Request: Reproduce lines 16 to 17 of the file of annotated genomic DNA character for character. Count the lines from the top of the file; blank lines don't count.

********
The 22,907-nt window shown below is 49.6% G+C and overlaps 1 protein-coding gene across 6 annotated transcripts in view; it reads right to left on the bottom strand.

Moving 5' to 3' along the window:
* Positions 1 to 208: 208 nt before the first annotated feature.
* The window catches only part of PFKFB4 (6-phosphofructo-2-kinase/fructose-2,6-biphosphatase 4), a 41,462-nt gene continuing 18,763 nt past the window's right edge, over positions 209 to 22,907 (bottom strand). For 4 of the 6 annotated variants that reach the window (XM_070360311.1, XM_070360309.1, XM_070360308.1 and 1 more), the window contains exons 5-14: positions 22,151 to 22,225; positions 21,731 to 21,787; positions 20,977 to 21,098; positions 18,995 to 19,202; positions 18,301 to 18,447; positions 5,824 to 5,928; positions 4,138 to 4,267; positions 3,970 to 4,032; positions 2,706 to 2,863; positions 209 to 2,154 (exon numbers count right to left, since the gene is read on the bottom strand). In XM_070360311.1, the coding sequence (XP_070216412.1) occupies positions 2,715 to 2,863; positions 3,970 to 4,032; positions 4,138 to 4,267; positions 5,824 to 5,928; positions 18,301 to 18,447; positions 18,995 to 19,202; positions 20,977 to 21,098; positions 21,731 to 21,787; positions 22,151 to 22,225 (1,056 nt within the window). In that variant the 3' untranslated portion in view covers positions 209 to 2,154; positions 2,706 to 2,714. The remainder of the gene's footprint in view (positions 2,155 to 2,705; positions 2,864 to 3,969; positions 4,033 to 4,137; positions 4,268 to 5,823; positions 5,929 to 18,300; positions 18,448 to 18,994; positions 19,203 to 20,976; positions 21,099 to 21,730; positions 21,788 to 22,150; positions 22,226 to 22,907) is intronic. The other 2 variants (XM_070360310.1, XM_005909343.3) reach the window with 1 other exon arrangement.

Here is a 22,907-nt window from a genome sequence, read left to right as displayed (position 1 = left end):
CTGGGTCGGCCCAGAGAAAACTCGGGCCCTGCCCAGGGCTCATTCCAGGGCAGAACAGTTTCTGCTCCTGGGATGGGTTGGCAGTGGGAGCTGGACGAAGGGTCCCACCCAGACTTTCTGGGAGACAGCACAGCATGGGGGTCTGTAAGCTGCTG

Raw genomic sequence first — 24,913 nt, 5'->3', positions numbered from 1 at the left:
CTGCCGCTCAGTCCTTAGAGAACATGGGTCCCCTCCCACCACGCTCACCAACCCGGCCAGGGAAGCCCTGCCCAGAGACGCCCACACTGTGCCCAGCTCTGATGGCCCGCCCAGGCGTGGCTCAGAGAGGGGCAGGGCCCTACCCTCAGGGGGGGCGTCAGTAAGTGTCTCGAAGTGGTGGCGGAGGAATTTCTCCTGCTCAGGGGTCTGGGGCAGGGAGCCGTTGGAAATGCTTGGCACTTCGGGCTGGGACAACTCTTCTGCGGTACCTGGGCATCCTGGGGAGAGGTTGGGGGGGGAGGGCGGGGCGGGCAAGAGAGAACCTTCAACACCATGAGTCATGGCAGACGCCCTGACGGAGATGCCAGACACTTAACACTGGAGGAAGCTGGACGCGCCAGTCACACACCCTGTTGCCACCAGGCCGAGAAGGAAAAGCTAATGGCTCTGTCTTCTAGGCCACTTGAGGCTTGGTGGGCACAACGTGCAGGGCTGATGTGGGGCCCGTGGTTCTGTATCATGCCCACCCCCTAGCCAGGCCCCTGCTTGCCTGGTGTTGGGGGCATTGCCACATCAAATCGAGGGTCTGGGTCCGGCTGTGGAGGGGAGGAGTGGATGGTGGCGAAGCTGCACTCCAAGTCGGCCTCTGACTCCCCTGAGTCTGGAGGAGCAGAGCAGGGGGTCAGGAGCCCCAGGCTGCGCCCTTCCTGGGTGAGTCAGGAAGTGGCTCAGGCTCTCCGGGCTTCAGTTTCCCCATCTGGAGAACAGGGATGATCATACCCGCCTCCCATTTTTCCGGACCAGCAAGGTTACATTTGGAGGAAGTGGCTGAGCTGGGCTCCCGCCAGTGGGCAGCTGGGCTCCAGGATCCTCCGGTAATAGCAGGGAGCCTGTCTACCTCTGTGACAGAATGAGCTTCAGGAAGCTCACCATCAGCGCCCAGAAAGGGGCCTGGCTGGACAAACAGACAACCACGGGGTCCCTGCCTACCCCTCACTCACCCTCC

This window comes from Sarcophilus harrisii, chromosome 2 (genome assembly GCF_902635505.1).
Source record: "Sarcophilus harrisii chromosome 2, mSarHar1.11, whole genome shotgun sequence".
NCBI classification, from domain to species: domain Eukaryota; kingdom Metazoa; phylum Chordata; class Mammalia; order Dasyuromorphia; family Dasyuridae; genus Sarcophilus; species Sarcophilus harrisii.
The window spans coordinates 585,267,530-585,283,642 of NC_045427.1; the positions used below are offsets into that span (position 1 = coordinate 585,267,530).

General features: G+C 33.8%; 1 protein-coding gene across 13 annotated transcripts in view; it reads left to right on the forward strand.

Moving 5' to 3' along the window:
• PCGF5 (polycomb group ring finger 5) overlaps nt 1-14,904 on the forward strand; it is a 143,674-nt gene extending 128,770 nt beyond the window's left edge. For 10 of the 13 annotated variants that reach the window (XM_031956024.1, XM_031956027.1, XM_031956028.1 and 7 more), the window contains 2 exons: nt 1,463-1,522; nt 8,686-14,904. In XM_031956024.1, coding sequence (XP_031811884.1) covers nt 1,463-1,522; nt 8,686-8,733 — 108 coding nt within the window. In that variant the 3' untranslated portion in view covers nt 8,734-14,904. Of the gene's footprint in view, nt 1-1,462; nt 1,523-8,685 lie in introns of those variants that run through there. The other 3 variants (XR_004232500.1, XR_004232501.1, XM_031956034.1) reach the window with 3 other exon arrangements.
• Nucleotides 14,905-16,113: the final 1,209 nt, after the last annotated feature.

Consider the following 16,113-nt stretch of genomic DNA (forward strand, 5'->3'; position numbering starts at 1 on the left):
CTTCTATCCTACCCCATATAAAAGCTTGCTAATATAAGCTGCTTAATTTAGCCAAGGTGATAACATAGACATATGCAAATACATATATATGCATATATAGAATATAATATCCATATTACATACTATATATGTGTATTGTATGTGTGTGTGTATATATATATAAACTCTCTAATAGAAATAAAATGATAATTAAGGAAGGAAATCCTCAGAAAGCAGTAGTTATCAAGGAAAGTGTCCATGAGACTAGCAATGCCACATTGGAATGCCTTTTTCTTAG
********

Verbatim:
• Nucleotides 14,905-16,113: the final 1,209 nt, after the last annotated feature.

Consider the following 16,113-nt stretch of genomic DNA (forward strand, 5'->3'; position numbering starts at 1 on the left):